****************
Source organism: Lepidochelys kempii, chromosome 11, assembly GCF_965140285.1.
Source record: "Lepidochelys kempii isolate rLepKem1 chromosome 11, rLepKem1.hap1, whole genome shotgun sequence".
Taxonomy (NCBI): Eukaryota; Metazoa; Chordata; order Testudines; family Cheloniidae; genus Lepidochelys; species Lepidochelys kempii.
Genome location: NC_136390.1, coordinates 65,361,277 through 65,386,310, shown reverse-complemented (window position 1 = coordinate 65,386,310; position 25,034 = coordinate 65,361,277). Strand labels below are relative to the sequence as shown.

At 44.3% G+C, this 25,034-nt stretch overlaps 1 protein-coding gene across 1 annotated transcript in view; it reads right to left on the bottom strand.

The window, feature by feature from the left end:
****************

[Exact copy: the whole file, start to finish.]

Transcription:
Source organism: Lepidochelys kempii, chromosome 11, assembly GCF_965140285.1.
Source record: "Lepidochelys kempii isolate rLepKem1 chromosome 11, rLepKem1.hap1, whole genome shotgun sequence".
Taxonomy (NCBI): Eukaryota; Metazoa; Chordata; order Testudines; family Cheloniidae; genus Lepidochelys; species Lepidochelys kempii.
Genome location: NC_136390.1, coordinates 65,361,277 through 65,386,310, shown reverse-complemented (window position 1 = coordinate 65,386,310; position 25,034 = coordinate 65,361,277). Strand labels below are relative to the sequence as shown.

At 44.3% G+C, this 25,034-nt stretch overlaps 1 protein-coding gene across 1 annotated transcript in view; it reads right to left on the bottom strand.

The window, feature by feature from the left end: